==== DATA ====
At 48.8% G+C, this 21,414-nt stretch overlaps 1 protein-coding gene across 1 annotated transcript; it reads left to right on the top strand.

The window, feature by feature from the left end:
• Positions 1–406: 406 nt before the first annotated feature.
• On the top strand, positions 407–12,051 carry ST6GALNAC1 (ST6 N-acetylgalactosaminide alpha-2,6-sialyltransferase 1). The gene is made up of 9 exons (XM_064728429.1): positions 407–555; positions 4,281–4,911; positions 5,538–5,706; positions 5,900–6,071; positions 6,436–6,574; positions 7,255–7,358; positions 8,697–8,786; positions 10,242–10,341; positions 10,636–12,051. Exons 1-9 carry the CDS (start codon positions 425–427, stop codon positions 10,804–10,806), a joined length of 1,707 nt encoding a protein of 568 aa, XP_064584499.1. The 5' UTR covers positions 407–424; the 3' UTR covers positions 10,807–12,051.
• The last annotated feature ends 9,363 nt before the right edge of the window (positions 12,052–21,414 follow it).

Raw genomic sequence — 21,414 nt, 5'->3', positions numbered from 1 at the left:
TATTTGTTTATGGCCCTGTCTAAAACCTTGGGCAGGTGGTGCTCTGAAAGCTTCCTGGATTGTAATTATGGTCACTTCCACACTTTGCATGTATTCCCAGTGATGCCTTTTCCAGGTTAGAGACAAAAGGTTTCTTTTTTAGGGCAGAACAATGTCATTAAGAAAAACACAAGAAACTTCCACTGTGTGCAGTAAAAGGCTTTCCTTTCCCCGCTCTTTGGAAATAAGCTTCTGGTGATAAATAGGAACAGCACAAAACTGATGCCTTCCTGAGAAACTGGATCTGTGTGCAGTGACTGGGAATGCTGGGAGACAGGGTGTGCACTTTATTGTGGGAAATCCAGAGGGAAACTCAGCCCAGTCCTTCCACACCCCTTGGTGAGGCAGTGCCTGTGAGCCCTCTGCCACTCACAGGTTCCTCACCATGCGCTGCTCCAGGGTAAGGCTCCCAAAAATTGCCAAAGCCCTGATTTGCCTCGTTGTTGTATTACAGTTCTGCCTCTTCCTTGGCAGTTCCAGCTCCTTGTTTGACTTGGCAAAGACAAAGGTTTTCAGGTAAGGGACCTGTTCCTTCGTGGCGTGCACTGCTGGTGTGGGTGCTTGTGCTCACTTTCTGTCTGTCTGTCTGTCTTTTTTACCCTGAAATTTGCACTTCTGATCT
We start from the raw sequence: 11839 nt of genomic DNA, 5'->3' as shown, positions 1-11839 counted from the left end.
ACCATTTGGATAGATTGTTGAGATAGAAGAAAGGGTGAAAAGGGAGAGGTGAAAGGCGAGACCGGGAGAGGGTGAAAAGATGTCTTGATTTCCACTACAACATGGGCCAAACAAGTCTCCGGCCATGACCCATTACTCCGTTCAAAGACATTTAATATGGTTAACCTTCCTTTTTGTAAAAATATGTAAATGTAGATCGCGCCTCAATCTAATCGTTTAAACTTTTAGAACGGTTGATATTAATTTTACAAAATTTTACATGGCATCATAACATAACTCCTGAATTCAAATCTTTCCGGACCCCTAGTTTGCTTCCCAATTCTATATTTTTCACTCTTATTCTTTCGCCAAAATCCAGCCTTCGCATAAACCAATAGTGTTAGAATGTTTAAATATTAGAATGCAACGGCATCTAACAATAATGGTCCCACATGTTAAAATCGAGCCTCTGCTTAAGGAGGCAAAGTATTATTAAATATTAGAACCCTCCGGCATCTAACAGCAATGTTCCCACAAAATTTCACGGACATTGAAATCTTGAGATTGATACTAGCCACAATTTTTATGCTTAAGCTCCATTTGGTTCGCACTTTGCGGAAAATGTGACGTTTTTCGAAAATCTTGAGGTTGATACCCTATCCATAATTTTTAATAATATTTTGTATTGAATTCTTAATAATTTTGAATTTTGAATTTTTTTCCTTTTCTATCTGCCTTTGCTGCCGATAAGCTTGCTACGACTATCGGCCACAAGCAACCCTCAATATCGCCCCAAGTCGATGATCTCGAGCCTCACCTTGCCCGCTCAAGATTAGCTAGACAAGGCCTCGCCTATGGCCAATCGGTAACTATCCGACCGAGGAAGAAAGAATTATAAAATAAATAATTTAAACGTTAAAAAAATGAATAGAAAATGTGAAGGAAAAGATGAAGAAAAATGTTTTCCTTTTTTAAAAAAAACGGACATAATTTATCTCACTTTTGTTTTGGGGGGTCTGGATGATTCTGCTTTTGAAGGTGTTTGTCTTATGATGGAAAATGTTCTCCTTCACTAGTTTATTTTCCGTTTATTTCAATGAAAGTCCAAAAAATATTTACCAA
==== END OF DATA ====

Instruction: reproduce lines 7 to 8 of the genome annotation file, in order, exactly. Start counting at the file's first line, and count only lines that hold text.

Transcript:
TATTTGTTTATGGCCCTGTCTAAAACCTTGGGCAGGTGGTGCTCTGAAAGCTTCCTGGATTGTAATTATGGTCACTTCCACACTTTGCATGTATTCCCAGTGATGCCTTTTCCAGGTTAGAGACAAAAGGTTTCTTTTTTAGGGCAGAACAATGTCATTAAGAAAAACACAAGAAACTTCCACTGTGTGCAGTAAAAGGCTTTCCTTTCCCCGCTCTTTGGAAATAAGCTTCTGGTGATAAATAGGAACAGCACAAAACTGATGCCTTCCTGAGAAACTGGATCTGTGTGCAGTGACTGGGAATGCTGGGAGACAGGGTGTGCACTTTATTGTGGGAAATCCAGAGGGAAACTCAGCCCAGTCCTTCCACACCCCTTGGTGAGGCAGTGCCTGTGAGCCCTCTGCCACTCACAGGTTCCTCACCATGCGCTGCTCCAGGGTAAGGCTCCCAAAAATTGCCAAAGCCCTGATTTGCCTCGTTGTTGTATTACAGTTCTGCCTCTTCCTTGGCAGTTCCAGCTCCTTGTTTGACTTGGCAAAGACAAAGGTTTTCAGGTAAGGGACCTGTTCCTTCGTGGCGTGCACTGCTGGTGTGGGTGCTTGTGCTCACTTTCTGTCTGTCTGTCTGTCTTTTTTACCCTGAAATTTGCACTTCTGATCT
We start from the raw sequence: 11839 nt of genomic DNA, 5'->3' as shown, positions 1-11839 counted from the left end.